Foraging for wild mushrooms: two safe species

Oyster mushroom

Foraging for wild mushrooms can be fun but also dangerous. Some mushrooms are fatally toxic and notoriously hard to distinguish from edible ones. Fortunately there are some safe exceptions. One of the happiest things to find in the woods is a bunch of oyster mushrooms. They are easy to recognize, do not closely resemble any toxic fungi, and are a delight to the taste buds. They tend to appear during cool, moist weather so September is a good time to watch for them. We found these during a recent family stroll around University of Guelph Arboretum. They typically appear in moist, mild weather, so September is a good time to find them.

Oyster mushrooms belong to the genus Pleurotus. The ones we found and photographed are probably P. ostreatus, the common oyster mushroom widely available in supermarkets. However, all species of the genus are edible. If you have often purchased them, you will easily recognize them. They grow on dead snags or fallen trees, preferring deciduous species such as beech or poplar.

They usually emerge from the side of the wood, forming overlapping shelves. They have a firm but soft texture, rather than hard like bracket fungi. A distinctive trait and key to identification is their decurrent gills, which means the gills run onto the stem, rather than stopping at the stem as in typical mushrooms. There is no ring or sac around the stem. The top of the cap has no warts or scales. The flesh is white, creamy or light brown.

Oyster mushrooms can be used the same way as button mushrooms. However, their delicate texture and flavour deserves special recognition in my opinion. Sauté them in a little butter, nothing else. I could eat a whole plate of them. Oyster mushrooms produce statins, which stimulate the liver to get rid of LDL cholesterol, so this delicacy is good for cardiovascular health.

Giant puffballOn the same walk we found giant puffballs, Calvatia gigantea. They are not uncommon, but these were the first I had ever encountered. Giant puffballs are easy to recognize: big, round, white blobs growing on the ground. They are usually less than 70 cm (28 in) in diameter but sometimes approach twice that size. PUffballs can often be found in urban areas. They like rich soil in grassy areas and open woodlands.

Before eating one, cut it open. If you see the typical structure of a gilled mushroom forming inside, it is not a puffball, best avoided. If solid white, it is still immature and edible. Once it starts to brown inside, the spores are maturing and can cause digestive problems. Outside discolouration means it has begun to rot and is dangerous to eat.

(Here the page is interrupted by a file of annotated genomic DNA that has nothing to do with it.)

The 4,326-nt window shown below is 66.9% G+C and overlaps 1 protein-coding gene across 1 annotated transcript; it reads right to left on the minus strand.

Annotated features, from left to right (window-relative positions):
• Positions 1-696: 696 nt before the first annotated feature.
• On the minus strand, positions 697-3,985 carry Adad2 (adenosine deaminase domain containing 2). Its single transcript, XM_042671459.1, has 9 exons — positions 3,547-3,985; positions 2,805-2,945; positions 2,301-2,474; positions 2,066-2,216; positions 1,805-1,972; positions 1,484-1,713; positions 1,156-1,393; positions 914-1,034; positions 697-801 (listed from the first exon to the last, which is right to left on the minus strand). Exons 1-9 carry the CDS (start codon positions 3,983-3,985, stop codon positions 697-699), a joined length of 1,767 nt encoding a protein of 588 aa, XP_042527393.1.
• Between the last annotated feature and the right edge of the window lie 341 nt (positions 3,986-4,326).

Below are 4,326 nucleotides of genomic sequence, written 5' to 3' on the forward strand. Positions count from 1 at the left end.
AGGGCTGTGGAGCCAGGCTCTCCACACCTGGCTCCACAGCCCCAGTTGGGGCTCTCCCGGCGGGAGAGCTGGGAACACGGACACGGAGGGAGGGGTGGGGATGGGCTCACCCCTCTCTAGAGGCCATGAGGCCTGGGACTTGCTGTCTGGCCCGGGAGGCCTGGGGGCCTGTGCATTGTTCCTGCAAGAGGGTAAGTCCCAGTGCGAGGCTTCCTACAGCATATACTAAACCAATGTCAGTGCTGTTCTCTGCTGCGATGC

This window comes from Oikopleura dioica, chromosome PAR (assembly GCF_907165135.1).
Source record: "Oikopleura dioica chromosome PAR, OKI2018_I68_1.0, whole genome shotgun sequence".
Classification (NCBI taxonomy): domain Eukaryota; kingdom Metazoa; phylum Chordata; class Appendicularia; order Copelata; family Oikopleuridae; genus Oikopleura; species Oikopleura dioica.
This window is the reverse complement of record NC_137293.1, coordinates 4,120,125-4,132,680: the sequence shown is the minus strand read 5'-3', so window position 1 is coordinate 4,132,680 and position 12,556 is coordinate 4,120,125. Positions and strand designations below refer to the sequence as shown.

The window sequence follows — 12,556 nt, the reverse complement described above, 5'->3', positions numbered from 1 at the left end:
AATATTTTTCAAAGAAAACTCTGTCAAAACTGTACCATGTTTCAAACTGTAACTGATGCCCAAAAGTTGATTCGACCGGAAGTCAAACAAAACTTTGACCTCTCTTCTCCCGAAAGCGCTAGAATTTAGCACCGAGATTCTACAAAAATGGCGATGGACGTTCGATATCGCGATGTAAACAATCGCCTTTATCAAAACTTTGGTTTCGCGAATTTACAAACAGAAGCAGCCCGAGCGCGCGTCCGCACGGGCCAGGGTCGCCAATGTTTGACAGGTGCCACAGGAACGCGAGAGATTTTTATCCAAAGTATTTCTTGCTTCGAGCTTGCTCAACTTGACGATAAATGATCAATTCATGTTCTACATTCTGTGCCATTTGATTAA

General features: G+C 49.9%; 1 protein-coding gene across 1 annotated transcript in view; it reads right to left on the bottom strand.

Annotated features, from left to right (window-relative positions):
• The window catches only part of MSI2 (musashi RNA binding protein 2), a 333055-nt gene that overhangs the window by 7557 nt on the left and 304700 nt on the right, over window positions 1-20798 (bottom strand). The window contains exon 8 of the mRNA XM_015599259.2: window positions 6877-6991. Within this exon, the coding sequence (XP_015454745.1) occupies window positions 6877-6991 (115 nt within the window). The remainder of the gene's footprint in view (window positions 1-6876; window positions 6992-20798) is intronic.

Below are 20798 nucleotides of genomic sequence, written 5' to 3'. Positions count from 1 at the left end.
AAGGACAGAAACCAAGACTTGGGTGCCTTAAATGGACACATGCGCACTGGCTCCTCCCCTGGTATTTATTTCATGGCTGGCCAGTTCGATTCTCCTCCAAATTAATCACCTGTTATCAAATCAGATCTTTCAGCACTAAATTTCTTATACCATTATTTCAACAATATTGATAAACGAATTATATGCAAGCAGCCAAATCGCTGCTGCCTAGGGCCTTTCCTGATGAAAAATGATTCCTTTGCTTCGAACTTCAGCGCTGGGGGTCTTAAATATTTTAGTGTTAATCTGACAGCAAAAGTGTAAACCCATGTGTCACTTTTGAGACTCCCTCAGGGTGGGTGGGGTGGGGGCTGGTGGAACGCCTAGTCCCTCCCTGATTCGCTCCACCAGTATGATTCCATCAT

Puffball enthusiasts say they taste like tofu. Some people say they taste like dirt. Understandably they are not the most popular of edible mushrooms. I have never tried one and cannot vouch for their flavour. To prepare it, cut away the outside cuticle. Avoid washing or soaking it, which will make it soggy. The pieces of puffball can be sautéed, grilled or baked.

Never eat wild mushrooms unless you are certain of identification. Confusion can be fatal. They are best learned alongside an experienced mushroom forager. Fortunately for those of us with limited experience, oyster mushrooms and giant puffballs are easy to distinguish.

6 thoughts on “Foraging for wild mushrooms: two safe species

  1. I have found some wonderful mushrooms ( two variety’s one that looks similar to an oyster and the other that is growing out of a decaying beech tree ) in the wood lot on our farm and I don’t know where to find someone to help me identify them. I would like to do this before they are not usable. I live in Rockwood, ON. I’d appreciate hearing from you.

    1. Martha, do you have photos of the mushrooms? I am not a specialist but may be able to help narrow it down. If you wish to send images in an email, you will find my address on the contact page.

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